At the same time, Obama has strengthened, broadened, and revitalized the Democratic Party‘s ties to the banks and corporations whose executives have historically dominated the party’s inner councils both organizationally and financially. Corporate executives, youthful financiers, young lawyers, and socially conscious doctors rushed forward with their money, their time, and their talent to support a candidate who shared their educational background and their liberal values. Meanwhile, Obama, like Democrats before him, relied on the labor unions of the AFL-CIO and Change to Win, particularly the latter, unions such as SEIU, UFCW, and HERE with a base among low-wage workers, many of them workers of color, to canvass the precincts and get out the vote. Obama’s campaign represented the first step of rebuilding the Democratic Party to become an organization that can more effectively bring together the well-heeled with the down-at-the-heels crowd, the corporate elite with the labor unions, that vast mass of working people who prefers to call themselves “the middle class” with Latinos, blacks, and the poor.
For the elite — who dominate the Democratic Party, at the level where the party converges with the permanent government of long-term elected officials, government bureaucrats, and top military officers, as well as fuses with the financial and corporate board members and executives who largely pay for and staff the party’s upper echelons — the point is to recreate a party through which they can rule. Obama’s usefulness for them, besides the fact that in all but his social origins he is one of them, is that he had made the Democratic Party attractive again to the mass of the middle class and working people. In a democracy, the capitalist class can only rule if their political party or parties — here as in many countries they have two — can capture a social base which both makes it possible to win elections and maintain the social cohesion to make domestic policy workable, that is, to avoid social turbulence. Obama’s rallies, culminating in the mammoth Grant Park assembly, showed that he can make the Democrats a party that they have not been since the 1930s.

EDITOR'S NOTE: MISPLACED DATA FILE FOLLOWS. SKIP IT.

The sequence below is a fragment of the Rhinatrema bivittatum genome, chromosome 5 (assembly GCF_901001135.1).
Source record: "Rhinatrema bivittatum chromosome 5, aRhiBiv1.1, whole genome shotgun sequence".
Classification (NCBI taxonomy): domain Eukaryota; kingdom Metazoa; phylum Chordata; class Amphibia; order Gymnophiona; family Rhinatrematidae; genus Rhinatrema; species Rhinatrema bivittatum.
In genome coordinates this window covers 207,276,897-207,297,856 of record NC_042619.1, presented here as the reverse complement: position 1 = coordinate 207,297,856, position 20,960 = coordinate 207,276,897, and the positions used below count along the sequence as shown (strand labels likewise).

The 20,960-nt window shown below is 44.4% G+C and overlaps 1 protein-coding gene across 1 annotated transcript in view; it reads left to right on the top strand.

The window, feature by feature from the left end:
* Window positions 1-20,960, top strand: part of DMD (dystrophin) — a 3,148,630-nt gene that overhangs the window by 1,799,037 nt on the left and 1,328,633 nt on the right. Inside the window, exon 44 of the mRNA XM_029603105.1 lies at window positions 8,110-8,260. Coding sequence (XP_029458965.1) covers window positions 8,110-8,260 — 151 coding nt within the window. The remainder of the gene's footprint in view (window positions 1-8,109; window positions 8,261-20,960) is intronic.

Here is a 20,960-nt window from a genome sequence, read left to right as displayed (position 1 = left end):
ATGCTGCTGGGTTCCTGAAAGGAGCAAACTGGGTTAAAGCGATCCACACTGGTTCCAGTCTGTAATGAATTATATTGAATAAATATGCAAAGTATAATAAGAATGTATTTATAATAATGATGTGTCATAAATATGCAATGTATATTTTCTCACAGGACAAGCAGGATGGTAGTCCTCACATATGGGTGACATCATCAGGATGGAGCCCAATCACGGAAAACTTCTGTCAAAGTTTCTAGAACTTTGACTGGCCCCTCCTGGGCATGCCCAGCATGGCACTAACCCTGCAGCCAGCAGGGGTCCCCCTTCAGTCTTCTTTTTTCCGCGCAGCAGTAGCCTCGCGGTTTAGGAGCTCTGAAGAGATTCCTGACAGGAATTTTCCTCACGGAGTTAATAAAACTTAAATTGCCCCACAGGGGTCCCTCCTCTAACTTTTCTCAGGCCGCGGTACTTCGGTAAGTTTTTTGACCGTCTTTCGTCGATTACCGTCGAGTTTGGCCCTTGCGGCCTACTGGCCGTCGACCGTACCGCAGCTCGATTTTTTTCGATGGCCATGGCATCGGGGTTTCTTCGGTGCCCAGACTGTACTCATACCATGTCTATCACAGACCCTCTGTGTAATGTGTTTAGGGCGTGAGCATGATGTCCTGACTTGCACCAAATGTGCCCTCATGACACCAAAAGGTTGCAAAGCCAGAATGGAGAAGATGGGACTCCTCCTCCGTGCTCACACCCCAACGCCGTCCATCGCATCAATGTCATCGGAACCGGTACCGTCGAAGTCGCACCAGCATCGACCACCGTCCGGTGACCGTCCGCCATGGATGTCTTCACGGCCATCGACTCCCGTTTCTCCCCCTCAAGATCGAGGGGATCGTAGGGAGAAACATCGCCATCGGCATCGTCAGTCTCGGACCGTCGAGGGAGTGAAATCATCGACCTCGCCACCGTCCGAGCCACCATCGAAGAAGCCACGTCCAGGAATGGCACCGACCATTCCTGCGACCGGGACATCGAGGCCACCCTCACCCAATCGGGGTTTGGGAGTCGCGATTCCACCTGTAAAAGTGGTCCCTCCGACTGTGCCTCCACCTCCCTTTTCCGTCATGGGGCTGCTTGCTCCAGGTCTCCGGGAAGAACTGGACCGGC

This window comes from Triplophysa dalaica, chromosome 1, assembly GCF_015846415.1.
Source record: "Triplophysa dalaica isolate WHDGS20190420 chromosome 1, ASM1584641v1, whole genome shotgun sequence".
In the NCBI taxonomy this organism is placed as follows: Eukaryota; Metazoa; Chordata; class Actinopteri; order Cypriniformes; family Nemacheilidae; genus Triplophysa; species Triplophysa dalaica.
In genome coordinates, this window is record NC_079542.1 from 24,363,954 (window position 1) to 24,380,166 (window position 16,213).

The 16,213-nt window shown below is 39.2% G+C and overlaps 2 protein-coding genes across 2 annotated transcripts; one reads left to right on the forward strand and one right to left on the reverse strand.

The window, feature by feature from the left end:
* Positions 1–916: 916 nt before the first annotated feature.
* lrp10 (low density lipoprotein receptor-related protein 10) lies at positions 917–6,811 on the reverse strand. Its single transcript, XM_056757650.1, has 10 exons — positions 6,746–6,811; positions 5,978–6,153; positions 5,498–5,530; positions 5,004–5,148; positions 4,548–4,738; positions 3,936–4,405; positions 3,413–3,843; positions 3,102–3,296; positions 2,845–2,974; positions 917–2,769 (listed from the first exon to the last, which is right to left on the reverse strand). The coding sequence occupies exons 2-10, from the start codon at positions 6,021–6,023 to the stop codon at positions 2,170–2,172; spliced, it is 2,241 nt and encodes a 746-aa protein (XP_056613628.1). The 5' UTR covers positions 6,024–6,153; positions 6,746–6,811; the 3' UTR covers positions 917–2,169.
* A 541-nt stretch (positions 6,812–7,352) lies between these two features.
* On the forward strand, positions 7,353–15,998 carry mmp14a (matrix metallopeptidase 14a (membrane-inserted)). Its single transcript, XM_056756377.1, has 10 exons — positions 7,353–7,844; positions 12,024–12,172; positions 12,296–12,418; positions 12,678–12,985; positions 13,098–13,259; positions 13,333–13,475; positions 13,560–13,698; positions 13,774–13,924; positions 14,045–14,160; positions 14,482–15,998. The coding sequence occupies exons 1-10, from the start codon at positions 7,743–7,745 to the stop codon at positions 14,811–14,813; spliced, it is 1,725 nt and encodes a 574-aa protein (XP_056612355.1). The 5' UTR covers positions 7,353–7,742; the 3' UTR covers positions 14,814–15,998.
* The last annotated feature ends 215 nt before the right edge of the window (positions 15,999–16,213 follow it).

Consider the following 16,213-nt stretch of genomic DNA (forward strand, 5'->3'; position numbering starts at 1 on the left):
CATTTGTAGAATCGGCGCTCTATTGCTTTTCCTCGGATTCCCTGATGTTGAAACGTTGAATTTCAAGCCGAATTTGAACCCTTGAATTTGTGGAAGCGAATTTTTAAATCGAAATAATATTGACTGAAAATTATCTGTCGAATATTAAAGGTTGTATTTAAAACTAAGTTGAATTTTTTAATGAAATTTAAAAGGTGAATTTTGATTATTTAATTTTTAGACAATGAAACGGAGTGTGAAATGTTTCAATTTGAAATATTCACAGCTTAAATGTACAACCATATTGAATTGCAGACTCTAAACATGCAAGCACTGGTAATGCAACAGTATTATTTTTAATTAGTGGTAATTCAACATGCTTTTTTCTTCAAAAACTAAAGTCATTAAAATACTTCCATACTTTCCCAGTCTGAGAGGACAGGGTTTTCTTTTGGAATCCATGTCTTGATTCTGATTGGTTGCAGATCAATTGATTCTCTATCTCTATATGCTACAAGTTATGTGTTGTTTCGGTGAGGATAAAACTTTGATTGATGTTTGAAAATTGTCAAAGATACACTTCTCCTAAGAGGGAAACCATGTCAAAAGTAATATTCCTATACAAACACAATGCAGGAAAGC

The idea that this is a Rooseveltian moment has been raised repeatedly by commentators left, right, and center. For some this means the moment when President Franklin D. Roosevelt and the Democratic Party, under the influence of popular movements and labor unions, created the great public works programs, legislated workers’ rights in the form of the National Labor Relations Act, and established Social Security. For others it means that moment — which came in 1936 — when Roosevelt forged the great coalition that stretched incongruously but so remarkably effectively from the corrupt big-city machines to the Solid South of the Jim Crow era, from the new CIO labor unions to a section of capital whose corporations catered to mass production and consumption. Roosevelt could do the second, that is, forge the coalition, because he had done the first, that is, created a new social compact. The coalition and the compact made it possible for FDR to lead the United States into World War II and after the war for Presidents Harry Truman and Dwight Eisenhower to establish America’s new role as dominant world power.
This is a Rooseveltian moment because that is exactly the task of Barack Obama today, a job which Bush and the Republicans could no longer possibly accomplish. Obama’s task is to overcome the current financial crisis and recession and to rev up the engines of capitalism, to put the wheels back on the great chariot of imperialism and make it possible for the United States to continue to dominate the world militarily, even if it cannot do so economically. To accomplish such tasks is not merely a technical problem in the world of either finance or military strategy; it is a political problem that requires a president who can lead capital in reestablishing its authority in American society and in the world.
Obama, less bellicose perhaps than Bush and McCain, is every bit as intent on reestablishing American authority — both by drawing down troops in Iraq and by building them up and winning the war in Afghanistan. He may prefer to exert American authority by soft power but we can be sure he will turn to war when U.S. economic and geopolitical interests demand it, as his remarks about bombing Pakistan informed us early on. As a black president who comes to power with enormous popular support among large sections of the population, Obama will have a vastly increased chance of getting African Americans, Hispanics, labor, and women to accept sacrifice, both of their money at home and of their sons and daughters in wars abroad. For black Democratic Party politicians since the early 1970s, this has often been their task: to get blacks, labor, and the poor to pay for all crises, foreign and domestic. Obama makes this possible because he has imbued Americans with a new sense of patriotism, nationalism and loyalty to government, and only on the basis of such sentiments can one successfully carry a nation to war.